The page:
Login | Support
Images Activity Sheets Books Poetry

Job 8 • Born Yesterday

by Robert Hawkins © 2019

Then Bildad the Shuhite replied to Job:

How long will you bluster? How long will you blow?
Like wind, without sense, blasting words to and fro.

Does God bend his justice -- however so slight?
Does God the Almighty pervert what is right?

Your children had sinned and God's judgement was served,
receiving God's justice they rightly deserved.

If you would ask God, even now, for his grace;
if your life was pure and you'd fall on your face:

he'd surely rise up on behalf of your fate,
restoring your life to your prosperous state.

Although your beginnings were humble, at best,
you'll find that your future will greatly be blessed.

Inquire of the past what your ancestors learned,
and heed any wisdom your parents discerned.

How smart can we be since just yesterday's birth?
A shadow that fades marks our time on this earth.

Will they not instruct you, their knowledge impart?
And teach you the wisdom of old from their heart?

Papyrus can't flourish without marsh or mire;
if water's withheld, then the reeds will expire.

Uncut and in flower they will be the first
to wither more quickly than grass from their thirst.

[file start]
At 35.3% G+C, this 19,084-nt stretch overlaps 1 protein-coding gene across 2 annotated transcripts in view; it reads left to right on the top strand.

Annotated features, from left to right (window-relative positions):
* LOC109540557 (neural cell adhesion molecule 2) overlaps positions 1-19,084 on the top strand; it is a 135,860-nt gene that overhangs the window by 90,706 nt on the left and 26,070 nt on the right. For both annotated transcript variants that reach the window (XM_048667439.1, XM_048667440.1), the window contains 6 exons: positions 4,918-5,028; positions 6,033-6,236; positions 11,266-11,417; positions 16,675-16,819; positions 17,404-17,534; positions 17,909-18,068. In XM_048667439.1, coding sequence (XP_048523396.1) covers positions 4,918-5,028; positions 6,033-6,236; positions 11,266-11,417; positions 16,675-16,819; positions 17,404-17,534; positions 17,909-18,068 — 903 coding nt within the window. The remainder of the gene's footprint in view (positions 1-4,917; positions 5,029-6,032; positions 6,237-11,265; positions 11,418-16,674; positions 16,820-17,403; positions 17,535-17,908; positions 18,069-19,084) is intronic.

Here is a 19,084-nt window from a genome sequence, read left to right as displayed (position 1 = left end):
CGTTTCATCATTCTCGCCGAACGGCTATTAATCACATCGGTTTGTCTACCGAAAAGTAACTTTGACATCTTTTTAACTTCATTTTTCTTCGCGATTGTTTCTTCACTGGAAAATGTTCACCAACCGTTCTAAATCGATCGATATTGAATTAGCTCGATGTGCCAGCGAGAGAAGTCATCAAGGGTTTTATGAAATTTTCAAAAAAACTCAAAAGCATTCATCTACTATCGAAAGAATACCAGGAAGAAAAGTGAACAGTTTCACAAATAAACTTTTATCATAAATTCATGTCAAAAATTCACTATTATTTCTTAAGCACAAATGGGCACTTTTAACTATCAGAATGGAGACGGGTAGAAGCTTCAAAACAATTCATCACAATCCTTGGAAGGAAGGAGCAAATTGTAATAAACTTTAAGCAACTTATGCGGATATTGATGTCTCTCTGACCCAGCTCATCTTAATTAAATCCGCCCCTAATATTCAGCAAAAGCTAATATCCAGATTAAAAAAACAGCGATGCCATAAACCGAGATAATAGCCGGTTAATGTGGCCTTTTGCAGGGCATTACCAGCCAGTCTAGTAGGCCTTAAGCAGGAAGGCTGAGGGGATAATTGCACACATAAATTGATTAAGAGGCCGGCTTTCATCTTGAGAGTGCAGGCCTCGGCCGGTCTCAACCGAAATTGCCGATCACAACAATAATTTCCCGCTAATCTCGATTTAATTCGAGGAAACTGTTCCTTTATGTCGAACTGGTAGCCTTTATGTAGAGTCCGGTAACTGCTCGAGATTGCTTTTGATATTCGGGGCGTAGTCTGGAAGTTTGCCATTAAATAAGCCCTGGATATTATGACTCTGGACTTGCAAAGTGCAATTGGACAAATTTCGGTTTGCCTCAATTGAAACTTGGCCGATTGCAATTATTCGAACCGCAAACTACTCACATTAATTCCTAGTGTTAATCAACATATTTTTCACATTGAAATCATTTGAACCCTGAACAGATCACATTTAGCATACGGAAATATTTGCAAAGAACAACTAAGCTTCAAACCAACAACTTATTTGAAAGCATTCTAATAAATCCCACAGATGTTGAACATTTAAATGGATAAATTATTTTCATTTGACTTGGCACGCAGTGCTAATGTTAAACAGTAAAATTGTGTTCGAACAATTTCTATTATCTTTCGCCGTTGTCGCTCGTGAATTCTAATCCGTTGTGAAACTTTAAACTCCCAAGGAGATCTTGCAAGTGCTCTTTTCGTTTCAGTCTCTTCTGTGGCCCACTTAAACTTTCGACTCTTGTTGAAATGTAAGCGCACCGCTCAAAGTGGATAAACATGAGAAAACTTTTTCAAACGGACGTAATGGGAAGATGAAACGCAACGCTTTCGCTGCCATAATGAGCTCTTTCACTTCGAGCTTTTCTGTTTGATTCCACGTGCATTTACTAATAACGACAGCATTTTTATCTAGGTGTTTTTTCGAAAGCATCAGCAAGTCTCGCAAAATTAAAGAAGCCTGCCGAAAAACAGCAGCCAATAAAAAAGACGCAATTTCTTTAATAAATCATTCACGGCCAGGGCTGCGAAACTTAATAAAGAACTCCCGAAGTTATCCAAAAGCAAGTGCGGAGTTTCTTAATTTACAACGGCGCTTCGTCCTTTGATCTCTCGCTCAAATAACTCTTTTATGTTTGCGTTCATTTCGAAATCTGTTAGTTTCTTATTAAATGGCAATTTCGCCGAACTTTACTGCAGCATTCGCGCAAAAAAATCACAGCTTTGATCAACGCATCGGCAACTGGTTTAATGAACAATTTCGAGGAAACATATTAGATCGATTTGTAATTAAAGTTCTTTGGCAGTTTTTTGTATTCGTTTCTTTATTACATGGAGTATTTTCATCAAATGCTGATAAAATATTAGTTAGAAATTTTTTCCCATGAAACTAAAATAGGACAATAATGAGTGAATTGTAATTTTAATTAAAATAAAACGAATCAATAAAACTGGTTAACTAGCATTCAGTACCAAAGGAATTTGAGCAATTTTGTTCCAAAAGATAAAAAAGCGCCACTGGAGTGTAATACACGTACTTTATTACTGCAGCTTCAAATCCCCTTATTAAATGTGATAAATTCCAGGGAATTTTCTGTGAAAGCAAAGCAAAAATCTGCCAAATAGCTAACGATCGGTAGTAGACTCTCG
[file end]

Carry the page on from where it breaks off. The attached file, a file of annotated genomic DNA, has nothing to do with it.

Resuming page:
For such are the ones without God in their lives:
the hope of the godless man never survives.

His confidence, fragile, just hangs by a thread;
he places his trust in a spidery web.

He leans on his web but it cannot withstand;
he tries to hold that which dissolves in his hand.

He's like the lush plant in the sun sprouting roots;
the garden is full of his branches and shoots.

His roots intertwining the stone heap to lock,
to find there a home in the bed of the rock.

When torn and uprooted, the spot where he grew
disowns him by saying, I never saw you.

Such joy at the end of his life: he's erased,
while others take root and spring up in his place.

Behold, God rejects not the one who is pure,
nor will he let works of the wicked endure.

For he will once more give your laughter a voice,
a shout from your lips and a cause to rejoice.

Let Shame be the clothing your enemies wear;
their homes so destroyed -- like they never were there.

This poem was a finalist in the September 2020 poetry contest

social media buttons share on facebook share on linked in share on twitter